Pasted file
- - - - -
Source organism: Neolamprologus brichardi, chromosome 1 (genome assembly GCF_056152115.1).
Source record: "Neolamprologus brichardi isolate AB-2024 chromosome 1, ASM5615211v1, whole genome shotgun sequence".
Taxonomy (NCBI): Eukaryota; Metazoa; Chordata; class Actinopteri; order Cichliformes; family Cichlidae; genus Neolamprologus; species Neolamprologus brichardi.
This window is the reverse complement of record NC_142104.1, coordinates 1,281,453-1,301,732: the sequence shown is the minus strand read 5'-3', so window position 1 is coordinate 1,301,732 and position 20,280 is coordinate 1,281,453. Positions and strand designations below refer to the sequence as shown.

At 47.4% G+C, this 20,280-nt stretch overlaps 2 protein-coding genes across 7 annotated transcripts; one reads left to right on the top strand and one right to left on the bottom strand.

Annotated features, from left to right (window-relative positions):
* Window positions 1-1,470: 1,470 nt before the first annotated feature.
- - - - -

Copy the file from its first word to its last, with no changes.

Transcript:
Source organism: Neolamprologus brichardi, chromosome 1 (genome assembly GCF_056152115.1).
Source record: "Neolamprologus brichardi isolate AB-2024 chromosome 1, ASM5615211v1, whole genome shotgun sequence".
Taxonomy (NCBI): Eukaryota; Metazoa; Chordata; class Actinopteri; order Cichliformes; family Cichlidae; genus Neolamprologus; species Neolamprologus brichardi.
This window is the reverse complement of record NC_142104.1, coordinates 1,281,453-1,301,732: the sequence shown is the minus strand read 5'-3', so window position 1 is coordinate 1,301,732 and position 20,280 is coordinate 1,281,453. Positions and strand designations below refer to the sequence as shown.

At 47.4% G+C, this 20,280-nt stretch overlaps 2 protein-coding genes across 7 annotated transcripts; one reads left to right on the top strand and one right to left on the bottom strand.

Annotated features, from left to right (window-relative positions):
* Window positions 1-1,470: 1,470 nt before the first annotated feature.